Batgirl!

Today’s lunchtime recital in the RBA was really quite exceptional.  Simone McIntosh and Stéphane Mayer offered up a really well chosen program and executed it extremely well.  Grieg’s Sechs Lieder is a lovely and varied setting of six German texts.  Poulenc’s Banalités sets texts by Apollinaire in a way that reflects their essential weirdness.  Berg’s Sieben frühe Lieder are as good examples as one can get of how the Second Vienna School, despite its scary reputation, is really all about lush and approachable and the closing set of Frank Bridge songs showed that he was a heck of a lot more than Britten’s composition teacher.

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Three Portraits

Three Portraits (music: Kieren MacMillan, words: Dana Giola) got his premiere performance yesterday in the RBA. The performers were the Haven Trio (Lindsay Kesselman, soprano; Kimberly Cole Luevano, clarinet; Midori Koga, piano).  I have to be honest this just isn’t my kind of piece.  The texts are quite interesting but most of the the setting is in that sort of Neo-Broadway flirts with Minimalism space that so much of the vocal music I get sent from the US lies in.  To be fair, the third song; The Country Wife got  a rather more sophisticated treatment but still very much in the same sound universe.  The performance was very decent though and it was a clever move to use the staircase in the RBA to match the words of the first song.

Haven Trio by Chris Hutcheson

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Journeys of the Soul

Yesterday’s free concert in the RBA featured four members of the Ensemble Studio.  Megan Quick and Stéphane Mayer gave us Mahler’s Lieder eines fahrenden Gesellen followed by Sam Pickett and Rachel Kerr with Wagner’s Wesendonck Lieder.  The first set was interesting in that I was so engrossed by Stéphane’s playing that at times I almost drifted away from the singing.  He really is a bit remarkable.  Few collaborative pianists have that effect.  Megan continues to develop as a singer.  She has a big, dark mezzo that’s actually so operatic I’m not sure it’s heard to best advantage in lieder with piano accompaniment.  Still, she’s developing interpretive skills and her German diction has improved out of all recognition in the past eighteen months.  It’s now very good.  She took the first song, Wenn mein Schatz Hochzeit, really slowly but had the control to pull it off and there was some real lyricism in Die zwei blauen Augen von meinem Schatz.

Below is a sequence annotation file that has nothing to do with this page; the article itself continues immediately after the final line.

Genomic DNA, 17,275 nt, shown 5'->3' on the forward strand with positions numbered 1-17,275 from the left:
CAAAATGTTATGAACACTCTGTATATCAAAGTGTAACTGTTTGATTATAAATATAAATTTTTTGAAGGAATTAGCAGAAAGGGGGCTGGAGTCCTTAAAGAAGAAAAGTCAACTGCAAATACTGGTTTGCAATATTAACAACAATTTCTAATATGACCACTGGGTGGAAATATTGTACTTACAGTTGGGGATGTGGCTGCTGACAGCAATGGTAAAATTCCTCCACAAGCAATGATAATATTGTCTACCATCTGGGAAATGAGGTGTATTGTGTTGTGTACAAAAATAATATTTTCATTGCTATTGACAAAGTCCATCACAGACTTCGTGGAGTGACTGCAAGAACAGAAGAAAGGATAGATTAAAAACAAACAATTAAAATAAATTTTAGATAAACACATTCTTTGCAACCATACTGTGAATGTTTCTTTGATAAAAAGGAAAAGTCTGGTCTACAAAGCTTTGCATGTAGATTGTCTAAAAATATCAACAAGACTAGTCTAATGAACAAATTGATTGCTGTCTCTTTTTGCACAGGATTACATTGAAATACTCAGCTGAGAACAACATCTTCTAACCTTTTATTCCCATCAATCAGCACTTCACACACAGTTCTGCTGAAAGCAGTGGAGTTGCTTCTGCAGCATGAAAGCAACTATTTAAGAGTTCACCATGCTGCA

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From another planet

Yesterday lunchtime in the RBA soprano Lauren Eberwein and the Rosebud String Quartet (Sheila Jaffé, Aaron Schwebel, Keith Hamm and Rachel Desoer) entertained us with a program of Haydn and Schoenberg.  First up was an arrangement of Haydn’s Arianna a Naxos.  We got the recitative, Teseo mio ben, and the two arias, Dove sei and Ah! che morir vorrei.  It’s basically a cantata with tessitura that sits very nicely for Lauren’s voice.  It was an elegant performance all round with some passion in the concluding aria.  And it’s always good to hear a Haydn vocal work.

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The World of Yesterday

Yesterday’s lunchtime concert was my second chance in just over a week to see Erin Wall in recital, in a completely different program from the Mazzoleni gig.  There were three sets.  First up were Korngold’s Three Songs Op.22.  I’m all for more German songs in recitals, especially someone other than the Schus, but I wasn’t really taken with these.  They seem closer to the later film music in style than to, say Die tote Stadt.  They got the operatic treatment from Erin which is probably not a bad thing here.

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Osborne and Haji

SONY DSCYesterday’s free lunchtime concert should have been the first opportunity to see Simone Osborne and Gordon Bintner in recital together but, sadly, Gordon had the lurgy so, if you want to see them perform together you will just have to go and see L’elisir d’amore at the COC.  Fortunately Andrew Haji was able to jump in at short notice.  Not such a bad guy to have on the bench!

Andrew started out with Santoliquido’s I canti della sera.  I had heard him sing these before at Mazzoleni but it was good to hear them again.  Genuine Italian art song isn’t all that common and these show the voice off nicely.  There was both some lovely limpid singing and plenty of power when needed.  He’s a pretty good story teller too.  He also gave us the three Duparc songs that he and Liz Upchurch, once again at the piano,  gave us earlier in the year.  Again the standout was Le manoir de Rosemonde, a most beautiful and haunting song given the full treatment here.

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Golden Age of Opera

Such was the title of yesterday’s performance by the UoT Opera ‘s performance in the RBA.  Now personally I don’t subscribe to the notion of the 19th century (ugh!) as a “golden age” of anything but yesterday suggested that the UoT program, if not quite in golden age territory is going through a bit of a purple patch.  This was, I think, the best student performance overall that I have heard in the last two or three years.

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